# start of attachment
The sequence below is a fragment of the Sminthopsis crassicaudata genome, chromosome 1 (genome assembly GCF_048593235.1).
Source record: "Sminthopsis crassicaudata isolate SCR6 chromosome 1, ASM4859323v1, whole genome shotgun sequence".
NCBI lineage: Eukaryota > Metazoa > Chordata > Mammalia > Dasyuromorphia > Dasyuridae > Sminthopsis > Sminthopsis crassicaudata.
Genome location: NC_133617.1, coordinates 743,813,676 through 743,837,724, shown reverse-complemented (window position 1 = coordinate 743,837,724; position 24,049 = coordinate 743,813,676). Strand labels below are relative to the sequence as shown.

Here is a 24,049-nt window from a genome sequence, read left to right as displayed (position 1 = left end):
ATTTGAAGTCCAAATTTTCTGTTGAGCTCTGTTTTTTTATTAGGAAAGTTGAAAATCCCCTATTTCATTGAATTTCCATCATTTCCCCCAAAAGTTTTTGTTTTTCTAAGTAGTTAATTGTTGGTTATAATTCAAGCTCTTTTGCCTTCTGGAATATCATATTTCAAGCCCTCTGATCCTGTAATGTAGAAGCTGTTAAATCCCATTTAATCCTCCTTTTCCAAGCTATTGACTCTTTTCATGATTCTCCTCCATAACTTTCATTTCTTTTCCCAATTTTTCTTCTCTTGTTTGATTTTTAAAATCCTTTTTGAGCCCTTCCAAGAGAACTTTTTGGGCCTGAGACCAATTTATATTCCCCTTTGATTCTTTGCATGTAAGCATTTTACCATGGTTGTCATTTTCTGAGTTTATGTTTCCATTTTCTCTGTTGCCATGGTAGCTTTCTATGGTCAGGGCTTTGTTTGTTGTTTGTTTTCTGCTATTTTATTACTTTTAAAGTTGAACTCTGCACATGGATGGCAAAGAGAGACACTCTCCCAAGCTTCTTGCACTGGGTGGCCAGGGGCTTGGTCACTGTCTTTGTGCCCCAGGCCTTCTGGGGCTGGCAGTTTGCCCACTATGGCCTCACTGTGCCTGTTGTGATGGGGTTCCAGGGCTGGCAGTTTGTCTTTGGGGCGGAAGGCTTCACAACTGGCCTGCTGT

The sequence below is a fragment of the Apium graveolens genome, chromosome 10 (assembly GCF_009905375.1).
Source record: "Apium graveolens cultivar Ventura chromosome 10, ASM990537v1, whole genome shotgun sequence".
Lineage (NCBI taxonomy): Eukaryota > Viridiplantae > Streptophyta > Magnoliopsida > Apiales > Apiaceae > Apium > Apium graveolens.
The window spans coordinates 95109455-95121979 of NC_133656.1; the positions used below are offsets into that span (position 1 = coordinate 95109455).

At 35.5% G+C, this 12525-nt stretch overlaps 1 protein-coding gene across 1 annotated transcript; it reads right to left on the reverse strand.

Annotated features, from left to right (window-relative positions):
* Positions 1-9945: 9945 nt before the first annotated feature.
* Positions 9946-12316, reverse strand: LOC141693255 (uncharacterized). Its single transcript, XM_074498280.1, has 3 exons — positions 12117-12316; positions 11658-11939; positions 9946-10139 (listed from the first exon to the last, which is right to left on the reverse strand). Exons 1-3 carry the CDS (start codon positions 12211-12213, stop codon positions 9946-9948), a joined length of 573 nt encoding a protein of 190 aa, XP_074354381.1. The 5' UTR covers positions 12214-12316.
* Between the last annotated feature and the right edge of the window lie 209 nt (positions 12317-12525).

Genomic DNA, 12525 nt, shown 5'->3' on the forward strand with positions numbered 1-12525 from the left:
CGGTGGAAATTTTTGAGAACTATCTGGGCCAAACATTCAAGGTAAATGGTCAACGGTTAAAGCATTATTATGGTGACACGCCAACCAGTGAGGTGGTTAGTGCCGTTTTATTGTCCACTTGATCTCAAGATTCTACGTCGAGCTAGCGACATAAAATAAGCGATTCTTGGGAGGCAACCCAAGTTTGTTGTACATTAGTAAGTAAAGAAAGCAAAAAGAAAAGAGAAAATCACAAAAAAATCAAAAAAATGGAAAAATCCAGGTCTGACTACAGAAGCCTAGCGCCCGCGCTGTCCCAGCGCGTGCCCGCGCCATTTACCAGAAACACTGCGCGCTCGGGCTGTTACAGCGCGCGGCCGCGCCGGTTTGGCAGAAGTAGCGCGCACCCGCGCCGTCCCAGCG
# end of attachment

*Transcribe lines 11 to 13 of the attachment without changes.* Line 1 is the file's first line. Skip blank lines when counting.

At 35.5% G+C, this 12525-nt stretch overlaps 1 protein-coding gene across 1 annotated transcript; it reads right to left on the reverse strand.

Annotated features, from left to right (window-relative positions):
* Positions 1-9945: 9945 nt before the first annotated feature.